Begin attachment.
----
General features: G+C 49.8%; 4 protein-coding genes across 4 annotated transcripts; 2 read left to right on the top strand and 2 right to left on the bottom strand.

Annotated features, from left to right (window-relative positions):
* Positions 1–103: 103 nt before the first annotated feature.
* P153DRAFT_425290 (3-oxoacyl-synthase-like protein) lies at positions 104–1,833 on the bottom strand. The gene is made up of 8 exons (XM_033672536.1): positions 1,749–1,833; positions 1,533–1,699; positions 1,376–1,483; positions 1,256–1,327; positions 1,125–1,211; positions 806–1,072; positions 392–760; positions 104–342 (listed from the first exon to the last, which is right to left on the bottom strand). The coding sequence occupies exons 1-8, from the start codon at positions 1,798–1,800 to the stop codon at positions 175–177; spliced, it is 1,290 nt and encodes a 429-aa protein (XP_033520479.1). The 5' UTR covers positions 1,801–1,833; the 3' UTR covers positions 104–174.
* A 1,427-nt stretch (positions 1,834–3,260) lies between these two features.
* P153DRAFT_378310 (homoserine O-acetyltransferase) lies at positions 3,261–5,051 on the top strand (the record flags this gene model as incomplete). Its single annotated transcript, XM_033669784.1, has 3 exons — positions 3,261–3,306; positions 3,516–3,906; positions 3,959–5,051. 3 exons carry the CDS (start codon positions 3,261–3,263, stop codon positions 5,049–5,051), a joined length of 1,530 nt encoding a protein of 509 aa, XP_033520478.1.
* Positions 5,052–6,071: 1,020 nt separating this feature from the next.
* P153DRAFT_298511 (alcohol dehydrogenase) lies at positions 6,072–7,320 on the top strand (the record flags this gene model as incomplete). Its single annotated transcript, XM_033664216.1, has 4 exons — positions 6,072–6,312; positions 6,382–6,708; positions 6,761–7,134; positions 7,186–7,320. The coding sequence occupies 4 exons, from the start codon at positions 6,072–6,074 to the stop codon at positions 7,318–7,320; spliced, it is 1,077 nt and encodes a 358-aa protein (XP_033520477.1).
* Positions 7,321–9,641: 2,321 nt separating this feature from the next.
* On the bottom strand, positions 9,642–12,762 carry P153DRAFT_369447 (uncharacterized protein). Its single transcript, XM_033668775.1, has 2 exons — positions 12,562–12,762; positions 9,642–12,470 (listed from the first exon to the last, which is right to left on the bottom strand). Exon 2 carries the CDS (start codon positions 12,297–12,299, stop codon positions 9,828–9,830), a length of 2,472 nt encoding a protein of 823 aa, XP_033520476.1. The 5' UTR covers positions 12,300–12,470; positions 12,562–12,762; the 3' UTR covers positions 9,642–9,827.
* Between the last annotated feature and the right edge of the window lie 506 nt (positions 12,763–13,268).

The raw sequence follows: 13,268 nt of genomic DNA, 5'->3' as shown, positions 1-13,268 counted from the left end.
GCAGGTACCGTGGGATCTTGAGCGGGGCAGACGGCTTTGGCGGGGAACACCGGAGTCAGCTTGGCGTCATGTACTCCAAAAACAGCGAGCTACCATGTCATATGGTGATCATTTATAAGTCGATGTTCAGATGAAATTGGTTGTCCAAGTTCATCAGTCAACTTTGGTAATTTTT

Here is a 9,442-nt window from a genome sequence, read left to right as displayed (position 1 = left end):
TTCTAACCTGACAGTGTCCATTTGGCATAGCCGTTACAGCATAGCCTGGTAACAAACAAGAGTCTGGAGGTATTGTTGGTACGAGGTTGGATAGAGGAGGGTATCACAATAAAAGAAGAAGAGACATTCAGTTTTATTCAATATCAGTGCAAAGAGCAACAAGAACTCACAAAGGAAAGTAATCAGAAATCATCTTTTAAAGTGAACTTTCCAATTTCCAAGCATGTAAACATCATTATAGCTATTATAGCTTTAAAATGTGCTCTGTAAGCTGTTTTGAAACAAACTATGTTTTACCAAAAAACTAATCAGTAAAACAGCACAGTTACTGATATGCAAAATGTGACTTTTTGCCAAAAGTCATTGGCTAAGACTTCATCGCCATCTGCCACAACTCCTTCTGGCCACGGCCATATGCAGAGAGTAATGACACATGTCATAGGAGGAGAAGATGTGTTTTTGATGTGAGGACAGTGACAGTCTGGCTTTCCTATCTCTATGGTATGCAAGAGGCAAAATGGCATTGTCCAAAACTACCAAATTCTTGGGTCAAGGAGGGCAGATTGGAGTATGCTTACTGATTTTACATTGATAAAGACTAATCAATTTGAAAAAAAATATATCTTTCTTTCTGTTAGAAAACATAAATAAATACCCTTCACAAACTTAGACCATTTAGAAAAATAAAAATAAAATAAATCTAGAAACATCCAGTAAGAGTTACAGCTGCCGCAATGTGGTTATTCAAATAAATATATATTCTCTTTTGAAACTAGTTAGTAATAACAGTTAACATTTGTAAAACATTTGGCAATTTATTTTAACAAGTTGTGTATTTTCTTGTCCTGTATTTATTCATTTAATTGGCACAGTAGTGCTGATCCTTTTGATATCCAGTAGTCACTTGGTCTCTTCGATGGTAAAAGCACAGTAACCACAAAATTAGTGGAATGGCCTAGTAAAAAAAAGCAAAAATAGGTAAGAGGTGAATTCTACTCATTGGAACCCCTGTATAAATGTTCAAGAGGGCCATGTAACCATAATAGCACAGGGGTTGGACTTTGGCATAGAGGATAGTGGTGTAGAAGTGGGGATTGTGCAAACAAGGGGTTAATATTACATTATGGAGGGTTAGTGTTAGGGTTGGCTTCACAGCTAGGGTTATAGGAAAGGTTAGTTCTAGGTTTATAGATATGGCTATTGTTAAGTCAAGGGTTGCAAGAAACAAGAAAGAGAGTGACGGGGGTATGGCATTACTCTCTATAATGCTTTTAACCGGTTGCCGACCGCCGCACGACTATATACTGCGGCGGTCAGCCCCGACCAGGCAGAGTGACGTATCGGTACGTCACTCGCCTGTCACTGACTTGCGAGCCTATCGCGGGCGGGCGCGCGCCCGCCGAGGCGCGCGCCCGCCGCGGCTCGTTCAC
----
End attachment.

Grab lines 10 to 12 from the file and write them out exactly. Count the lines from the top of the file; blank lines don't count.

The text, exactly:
* On the bottom strand, positions 9,642–12,762 carry P153DRAFT_369447 (uncharacterized protein). Its single transcript, XM_033668775.1, has 2 exons — positions 12,562–12,762; positions 9,642–12,470 (listed from the first exon to the last, which is right to left on the bottom strand). Exon 2 carries the CDS (start codon positions 12,297–12,299, stop codon positions 9,828–9,830), a length of 2,472 nt encoding a protein of 823 aa, XP_033520476.1. The 5' UTR covers positions 12,300–12,470; positions 12,562–12,762; the 3' UTR covers positions 9,642–9,827.
* Between the last annotated feature and the right edge of the window lie 506 nt (positions 12,763–13,268).

The raw sequence follows: 13,268 nt of genomic DNA, 5'->3' as shown, positions 1-13,268 counted from the left end.